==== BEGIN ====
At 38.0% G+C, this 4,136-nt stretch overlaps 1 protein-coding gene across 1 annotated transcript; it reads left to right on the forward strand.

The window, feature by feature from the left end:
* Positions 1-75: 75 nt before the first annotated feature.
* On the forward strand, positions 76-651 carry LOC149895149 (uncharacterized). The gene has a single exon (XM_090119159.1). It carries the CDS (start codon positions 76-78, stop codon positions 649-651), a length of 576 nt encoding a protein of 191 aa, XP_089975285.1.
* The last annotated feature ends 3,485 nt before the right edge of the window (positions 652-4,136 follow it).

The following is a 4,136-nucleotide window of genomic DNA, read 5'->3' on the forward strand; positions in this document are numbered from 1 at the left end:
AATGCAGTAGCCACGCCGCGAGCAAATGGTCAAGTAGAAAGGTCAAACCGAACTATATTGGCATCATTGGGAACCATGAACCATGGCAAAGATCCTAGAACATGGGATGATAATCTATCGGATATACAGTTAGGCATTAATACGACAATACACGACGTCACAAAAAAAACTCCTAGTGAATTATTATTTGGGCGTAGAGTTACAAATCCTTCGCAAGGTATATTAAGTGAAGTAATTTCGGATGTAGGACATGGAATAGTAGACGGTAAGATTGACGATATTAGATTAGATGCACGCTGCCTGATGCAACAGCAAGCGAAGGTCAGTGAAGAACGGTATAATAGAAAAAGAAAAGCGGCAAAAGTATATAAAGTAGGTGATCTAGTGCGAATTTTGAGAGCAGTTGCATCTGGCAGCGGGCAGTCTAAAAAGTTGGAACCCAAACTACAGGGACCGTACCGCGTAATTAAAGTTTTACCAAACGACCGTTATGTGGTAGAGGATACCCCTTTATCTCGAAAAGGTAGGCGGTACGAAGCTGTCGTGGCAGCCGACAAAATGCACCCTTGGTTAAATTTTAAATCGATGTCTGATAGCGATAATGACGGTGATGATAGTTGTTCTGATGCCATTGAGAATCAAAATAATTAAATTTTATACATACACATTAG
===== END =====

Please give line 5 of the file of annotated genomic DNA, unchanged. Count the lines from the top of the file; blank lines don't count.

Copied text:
* The last annotated feature ends 3,485 nt before the right edge of the window (positions 652-4,136 follow it).